So here you are with multiple distributions, each with its own ISBN for the same book and your rights on your book is somewhat limited. It gets even worse if you have a hardcover and a softcover. You’ll also need to register them separately if you ever need to make a copyright claim. That will prove to be expensive and it really looks unprofessional, which is poison in the literary world.

Another issue is that each of those free ISBNs identifies the self-publishing company as a publisher, not you. So now you have multiple ISBNs from multiple publishings for multiple editions… you’re going to have a hard time marketing your book because… well simply put,  there are a lot of stores that will refuse to stock your book on this basis. Some don’t want to deal with specific companies as the publisher, others don’t like the look of putting a book on the shelf like that. 

So in the end, this is a decision you have to make yourself. Though I would strongly recommend biting the bullet and shelling out the cash to Bowker for your own ISBN.

However, this is just me. Let’s open it up to my readers and keep the conversation going. I’m curious to hear from people who actually did go the free route.



Readers,

Do you have a question about writing, publishing, my stories, etc? Please feel free to post a comment or email me.

jimthewritingwizard@gmail.com

I’ll use those comments to select my next blog post.

I have been writing for several years, have 4 published works, experience with publishing and independent work, so I can hopefully be of assistance.

Please note, I only do one of these a day and will do my best to respond to everyone, but it may take some time.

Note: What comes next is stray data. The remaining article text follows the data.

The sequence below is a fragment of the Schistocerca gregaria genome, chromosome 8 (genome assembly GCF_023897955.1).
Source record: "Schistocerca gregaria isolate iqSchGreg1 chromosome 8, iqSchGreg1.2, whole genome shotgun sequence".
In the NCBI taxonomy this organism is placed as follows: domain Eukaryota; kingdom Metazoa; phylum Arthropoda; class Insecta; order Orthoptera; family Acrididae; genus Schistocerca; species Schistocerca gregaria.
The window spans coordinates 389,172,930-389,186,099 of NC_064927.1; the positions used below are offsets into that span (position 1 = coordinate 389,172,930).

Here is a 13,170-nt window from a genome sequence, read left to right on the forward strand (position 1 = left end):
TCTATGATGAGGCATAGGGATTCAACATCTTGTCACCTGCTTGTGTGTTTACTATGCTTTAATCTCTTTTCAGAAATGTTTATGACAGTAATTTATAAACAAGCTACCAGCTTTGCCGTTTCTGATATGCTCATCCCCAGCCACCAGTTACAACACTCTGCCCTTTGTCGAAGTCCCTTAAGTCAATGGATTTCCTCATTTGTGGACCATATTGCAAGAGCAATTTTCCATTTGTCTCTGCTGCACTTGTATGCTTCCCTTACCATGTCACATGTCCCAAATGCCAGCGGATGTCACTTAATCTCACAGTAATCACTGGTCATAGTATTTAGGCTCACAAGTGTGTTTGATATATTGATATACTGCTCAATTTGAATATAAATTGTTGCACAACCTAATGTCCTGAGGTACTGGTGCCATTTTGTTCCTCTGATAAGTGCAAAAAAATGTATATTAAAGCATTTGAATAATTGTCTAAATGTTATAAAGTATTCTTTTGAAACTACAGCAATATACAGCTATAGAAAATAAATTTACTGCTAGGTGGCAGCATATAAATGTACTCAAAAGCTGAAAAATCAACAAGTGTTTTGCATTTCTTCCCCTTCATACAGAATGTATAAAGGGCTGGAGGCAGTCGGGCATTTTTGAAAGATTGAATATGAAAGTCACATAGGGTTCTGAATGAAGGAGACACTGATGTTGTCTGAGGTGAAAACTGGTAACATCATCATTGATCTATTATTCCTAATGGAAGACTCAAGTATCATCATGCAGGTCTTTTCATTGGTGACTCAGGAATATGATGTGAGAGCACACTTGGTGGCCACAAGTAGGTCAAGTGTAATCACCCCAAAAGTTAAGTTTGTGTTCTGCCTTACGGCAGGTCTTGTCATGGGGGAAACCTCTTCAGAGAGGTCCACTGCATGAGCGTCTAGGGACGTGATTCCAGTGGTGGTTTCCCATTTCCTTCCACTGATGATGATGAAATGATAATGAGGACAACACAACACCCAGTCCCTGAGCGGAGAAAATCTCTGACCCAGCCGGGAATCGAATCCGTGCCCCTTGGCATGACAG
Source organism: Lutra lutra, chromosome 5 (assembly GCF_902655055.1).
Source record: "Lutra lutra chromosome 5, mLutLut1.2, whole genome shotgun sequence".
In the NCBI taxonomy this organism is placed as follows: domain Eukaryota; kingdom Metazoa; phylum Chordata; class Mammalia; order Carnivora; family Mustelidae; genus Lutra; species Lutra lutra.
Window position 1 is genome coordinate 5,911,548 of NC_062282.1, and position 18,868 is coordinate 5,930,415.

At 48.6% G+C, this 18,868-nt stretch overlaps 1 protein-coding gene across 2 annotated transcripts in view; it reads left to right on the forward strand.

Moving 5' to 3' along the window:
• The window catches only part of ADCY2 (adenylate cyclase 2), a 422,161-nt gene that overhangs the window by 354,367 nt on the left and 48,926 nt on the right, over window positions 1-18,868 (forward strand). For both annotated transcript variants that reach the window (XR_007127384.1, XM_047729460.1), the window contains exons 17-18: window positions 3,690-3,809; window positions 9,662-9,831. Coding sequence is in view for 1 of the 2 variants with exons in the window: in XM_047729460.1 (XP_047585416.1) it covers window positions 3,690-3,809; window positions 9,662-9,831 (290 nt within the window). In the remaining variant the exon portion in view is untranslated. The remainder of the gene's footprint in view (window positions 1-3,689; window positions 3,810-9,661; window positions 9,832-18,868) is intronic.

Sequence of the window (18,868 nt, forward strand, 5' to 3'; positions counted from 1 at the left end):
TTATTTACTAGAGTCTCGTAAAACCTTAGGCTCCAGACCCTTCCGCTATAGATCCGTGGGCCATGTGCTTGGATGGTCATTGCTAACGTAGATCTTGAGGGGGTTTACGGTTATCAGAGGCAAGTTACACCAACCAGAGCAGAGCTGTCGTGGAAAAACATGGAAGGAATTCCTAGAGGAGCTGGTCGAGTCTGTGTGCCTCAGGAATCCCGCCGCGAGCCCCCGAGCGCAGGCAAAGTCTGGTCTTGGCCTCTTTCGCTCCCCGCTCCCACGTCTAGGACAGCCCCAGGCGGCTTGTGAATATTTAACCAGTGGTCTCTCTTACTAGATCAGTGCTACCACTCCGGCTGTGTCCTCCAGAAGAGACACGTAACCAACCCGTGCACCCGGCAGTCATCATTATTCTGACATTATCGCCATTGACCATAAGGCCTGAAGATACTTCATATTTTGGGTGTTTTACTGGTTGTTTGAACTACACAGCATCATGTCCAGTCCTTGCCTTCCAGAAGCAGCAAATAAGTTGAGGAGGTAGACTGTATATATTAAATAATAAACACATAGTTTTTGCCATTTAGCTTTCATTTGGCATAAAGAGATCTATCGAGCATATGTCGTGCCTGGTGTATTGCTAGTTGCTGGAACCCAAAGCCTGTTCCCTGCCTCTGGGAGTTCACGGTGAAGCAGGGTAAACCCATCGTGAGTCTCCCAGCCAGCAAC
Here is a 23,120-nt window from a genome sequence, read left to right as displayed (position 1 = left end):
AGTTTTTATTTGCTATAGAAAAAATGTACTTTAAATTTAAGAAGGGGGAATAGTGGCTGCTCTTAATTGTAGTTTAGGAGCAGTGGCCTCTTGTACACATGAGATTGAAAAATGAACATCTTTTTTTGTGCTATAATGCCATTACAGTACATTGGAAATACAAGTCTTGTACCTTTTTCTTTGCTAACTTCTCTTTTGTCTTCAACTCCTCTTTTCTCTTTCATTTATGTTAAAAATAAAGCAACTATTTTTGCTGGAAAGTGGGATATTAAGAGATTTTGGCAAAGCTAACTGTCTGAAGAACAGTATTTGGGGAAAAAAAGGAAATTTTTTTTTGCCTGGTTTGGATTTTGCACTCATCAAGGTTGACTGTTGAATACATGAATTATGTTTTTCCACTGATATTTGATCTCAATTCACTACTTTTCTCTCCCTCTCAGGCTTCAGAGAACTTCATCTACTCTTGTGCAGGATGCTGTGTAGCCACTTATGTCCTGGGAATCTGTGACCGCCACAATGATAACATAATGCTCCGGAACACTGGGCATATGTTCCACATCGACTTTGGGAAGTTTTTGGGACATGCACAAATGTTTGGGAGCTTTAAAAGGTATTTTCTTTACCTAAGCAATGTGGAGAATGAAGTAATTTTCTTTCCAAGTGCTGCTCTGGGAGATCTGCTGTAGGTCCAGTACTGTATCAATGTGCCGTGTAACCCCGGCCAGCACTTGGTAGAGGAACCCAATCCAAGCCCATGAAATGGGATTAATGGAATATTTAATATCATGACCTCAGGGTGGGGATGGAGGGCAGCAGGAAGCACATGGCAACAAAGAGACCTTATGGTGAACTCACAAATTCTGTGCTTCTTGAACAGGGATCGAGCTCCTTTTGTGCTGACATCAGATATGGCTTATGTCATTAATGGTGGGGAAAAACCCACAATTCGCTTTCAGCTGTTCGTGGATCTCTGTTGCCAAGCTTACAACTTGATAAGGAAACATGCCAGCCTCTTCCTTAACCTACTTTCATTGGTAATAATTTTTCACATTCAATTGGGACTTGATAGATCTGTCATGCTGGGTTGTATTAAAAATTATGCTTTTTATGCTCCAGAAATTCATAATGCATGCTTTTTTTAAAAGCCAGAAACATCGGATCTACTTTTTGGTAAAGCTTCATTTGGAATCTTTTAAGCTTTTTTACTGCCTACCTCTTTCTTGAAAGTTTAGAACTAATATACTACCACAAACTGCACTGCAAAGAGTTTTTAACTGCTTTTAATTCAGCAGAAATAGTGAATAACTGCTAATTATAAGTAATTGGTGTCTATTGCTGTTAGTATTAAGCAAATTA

Also, feel free to check out my works of Fantasy and Historical Fiction, Available on Amazon and where ever books are sold. See the link below:

http://www.amazon.com/James-Harrington/e/B00P7FBXTU

Note:
If you have read my books, PLEASE log into Amazon and post a review. I really love to hear everyone’s thoughts and constructive criticisms. Reviews help get my book attention and word of mouth is everything in this business!

Thanks friends!

Catch you on the flip side!

-Jim

13 Comments on “Buy ISBN or Sign My Work Away?

  1. A very useful, informative and balanced post.
    I took the Amazon free-route for purely ‘easy-way’ reasons.
    Basically I write with as much effort, joy (and despair) as any other writer, but when it comes to the publishing/marketing side my interest wanes to something bordering the ‘yeh y’know, whatever’ and thus the easiest route is taken; which is why I will never become a writer with lots of sales (free books…not so bad!).
    This is not a recommended route, but being in my late 60s it seems the ‘garage band’ approach never wore off…..
    Still love to write though.

    Liked by 1 person

  2. How do you choose the right genre? Do I need a barcode? FOr each book too? I have heard that it’s not needed to register with the library of congress? Is this so?

    Like

    • Hi Mireya, you need an ISBN for each edition. One for hardcover, one for soft, and potentially one for digital format, though there is the train of thought that the ASIN should be sufficient.
      You do not need one to register with the copyright office, though I would recommend doing it.

      Like